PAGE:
The longest government shutdown in U.S. history occurred in early 2019 in large part due to policy differences over how to secure the Southern border. Pundits debate rhetoric over migrant caravans, coast-to-coast walls, and the rights of asylum-seekers, while empirical facts seem to conflict. Is there an immigration crisis, and to what extent have the actions of the United States fueled it? What have U.S. policymakers tried to achieve in the hemisphere, and how successful have they been? Conversely, what factors drive Latin Americans to the U.S., and how have they changed over time? In this course, we will examine U.S. foreign policy towards Latin America through the lens of migration. Themes covered in lecture and class discussion will include major U.S. foreign policy objectives as well as the role of American business interests in the region, and their impact on migration, particularly economic development and human rights. More specific topics will include the Monroe Doctrine, Roosevelt’s Corollary, Dollar Diplomacy, the Washington Consensus, the Iran-Contra affair, the Bracero program, NAFTA and its revisions, and the growth of MS-13 and other trafficking gangs. Previous coursework in International Relations and/or Comparative Politics is recommended, but not necessary or required for success in the course.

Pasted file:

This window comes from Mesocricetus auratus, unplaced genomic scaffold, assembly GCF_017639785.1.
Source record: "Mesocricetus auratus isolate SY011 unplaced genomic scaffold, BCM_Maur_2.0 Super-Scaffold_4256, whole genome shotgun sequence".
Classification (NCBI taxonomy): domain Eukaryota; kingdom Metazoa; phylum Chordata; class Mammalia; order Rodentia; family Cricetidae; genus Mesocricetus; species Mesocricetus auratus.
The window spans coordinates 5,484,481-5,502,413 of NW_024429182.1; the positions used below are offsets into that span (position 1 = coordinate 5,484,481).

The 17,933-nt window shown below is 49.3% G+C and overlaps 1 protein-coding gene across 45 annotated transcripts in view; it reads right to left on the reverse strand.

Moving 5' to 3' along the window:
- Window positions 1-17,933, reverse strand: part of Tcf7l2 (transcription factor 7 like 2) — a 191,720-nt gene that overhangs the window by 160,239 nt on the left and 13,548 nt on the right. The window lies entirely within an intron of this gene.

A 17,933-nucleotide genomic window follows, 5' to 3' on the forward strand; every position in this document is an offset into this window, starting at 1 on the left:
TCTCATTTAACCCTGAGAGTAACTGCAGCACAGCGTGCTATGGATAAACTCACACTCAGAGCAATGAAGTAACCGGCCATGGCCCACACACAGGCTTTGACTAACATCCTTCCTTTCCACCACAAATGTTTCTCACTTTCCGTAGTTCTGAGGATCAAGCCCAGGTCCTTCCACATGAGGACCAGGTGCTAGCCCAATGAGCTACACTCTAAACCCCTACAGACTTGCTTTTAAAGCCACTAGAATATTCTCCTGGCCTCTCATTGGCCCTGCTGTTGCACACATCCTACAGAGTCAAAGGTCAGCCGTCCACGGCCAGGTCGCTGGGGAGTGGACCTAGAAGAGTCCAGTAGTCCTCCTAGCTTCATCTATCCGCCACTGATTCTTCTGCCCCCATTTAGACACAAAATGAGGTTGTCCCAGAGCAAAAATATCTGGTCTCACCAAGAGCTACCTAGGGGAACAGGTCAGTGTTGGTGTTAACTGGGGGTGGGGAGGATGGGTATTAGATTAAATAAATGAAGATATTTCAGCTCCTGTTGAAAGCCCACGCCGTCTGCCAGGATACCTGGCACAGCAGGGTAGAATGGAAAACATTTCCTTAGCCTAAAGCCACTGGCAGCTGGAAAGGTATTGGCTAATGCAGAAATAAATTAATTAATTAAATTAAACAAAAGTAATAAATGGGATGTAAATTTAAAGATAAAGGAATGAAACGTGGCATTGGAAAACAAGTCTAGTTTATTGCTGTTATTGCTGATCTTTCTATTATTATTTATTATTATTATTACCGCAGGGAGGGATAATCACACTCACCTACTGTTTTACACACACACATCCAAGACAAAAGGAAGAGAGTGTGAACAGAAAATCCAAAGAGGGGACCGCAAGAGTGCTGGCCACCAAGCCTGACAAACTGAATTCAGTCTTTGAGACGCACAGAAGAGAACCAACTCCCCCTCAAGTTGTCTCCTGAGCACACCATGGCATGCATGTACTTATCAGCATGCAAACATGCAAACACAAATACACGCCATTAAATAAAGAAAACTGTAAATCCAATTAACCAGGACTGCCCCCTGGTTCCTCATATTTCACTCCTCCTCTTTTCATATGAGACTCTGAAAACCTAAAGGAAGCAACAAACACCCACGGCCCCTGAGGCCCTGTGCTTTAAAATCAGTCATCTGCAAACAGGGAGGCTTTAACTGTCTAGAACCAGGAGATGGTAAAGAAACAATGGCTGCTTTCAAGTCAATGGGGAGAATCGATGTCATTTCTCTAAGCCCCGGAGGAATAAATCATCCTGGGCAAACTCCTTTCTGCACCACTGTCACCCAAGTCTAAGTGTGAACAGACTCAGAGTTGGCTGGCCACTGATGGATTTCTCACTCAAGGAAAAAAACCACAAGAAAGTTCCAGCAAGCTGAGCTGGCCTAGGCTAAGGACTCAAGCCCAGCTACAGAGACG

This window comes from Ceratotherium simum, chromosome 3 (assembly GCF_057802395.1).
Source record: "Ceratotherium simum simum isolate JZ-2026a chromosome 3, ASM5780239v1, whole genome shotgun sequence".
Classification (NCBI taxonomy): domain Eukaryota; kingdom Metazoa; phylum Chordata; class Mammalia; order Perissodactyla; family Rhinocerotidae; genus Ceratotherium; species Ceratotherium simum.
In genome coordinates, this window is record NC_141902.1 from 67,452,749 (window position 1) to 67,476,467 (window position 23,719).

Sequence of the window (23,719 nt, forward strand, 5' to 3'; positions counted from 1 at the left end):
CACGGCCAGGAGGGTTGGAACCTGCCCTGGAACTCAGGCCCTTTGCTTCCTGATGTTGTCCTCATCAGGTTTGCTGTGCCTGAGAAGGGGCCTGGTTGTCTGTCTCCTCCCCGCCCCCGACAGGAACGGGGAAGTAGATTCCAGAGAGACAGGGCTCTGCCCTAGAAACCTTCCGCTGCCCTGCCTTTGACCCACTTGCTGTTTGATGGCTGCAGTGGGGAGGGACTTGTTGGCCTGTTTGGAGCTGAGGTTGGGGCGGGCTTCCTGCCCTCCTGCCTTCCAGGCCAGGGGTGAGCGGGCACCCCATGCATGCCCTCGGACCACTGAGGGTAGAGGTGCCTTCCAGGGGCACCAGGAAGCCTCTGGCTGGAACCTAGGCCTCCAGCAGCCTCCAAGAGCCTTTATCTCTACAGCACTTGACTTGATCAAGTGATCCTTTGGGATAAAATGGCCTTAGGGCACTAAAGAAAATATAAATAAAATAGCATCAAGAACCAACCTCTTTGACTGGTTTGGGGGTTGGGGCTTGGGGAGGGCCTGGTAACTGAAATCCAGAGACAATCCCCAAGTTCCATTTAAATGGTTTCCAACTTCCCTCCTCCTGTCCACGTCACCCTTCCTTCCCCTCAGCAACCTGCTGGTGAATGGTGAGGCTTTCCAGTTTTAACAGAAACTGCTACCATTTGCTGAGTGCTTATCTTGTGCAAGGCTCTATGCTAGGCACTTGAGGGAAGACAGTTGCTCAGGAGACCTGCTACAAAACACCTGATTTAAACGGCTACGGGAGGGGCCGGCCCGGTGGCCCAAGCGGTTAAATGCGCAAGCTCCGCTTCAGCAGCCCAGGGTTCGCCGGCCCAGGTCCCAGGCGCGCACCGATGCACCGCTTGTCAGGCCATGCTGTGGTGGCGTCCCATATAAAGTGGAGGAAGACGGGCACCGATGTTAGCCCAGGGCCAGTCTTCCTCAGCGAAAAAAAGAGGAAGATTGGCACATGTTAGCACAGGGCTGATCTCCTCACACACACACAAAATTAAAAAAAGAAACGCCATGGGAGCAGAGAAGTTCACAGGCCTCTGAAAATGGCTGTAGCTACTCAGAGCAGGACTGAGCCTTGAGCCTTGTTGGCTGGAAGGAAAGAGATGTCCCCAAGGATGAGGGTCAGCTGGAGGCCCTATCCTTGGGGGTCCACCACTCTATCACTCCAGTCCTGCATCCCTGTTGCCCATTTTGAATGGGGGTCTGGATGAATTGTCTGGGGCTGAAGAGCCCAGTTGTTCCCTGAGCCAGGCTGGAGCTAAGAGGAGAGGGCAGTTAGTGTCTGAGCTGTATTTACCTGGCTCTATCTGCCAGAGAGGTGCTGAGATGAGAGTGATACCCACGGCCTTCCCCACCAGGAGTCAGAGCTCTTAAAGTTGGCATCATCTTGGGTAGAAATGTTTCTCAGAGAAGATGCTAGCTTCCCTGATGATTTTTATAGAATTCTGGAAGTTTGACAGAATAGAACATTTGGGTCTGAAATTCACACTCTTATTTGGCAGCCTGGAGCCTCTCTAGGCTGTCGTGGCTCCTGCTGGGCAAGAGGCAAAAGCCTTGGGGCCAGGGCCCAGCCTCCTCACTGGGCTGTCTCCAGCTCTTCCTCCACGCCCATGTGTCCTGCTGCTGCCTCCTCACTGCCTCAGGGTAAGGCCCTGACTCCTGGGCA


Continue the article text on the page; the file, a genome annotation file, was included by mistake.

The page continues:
Subfield: International Relations
Instructor: Dr. Wendy Sinek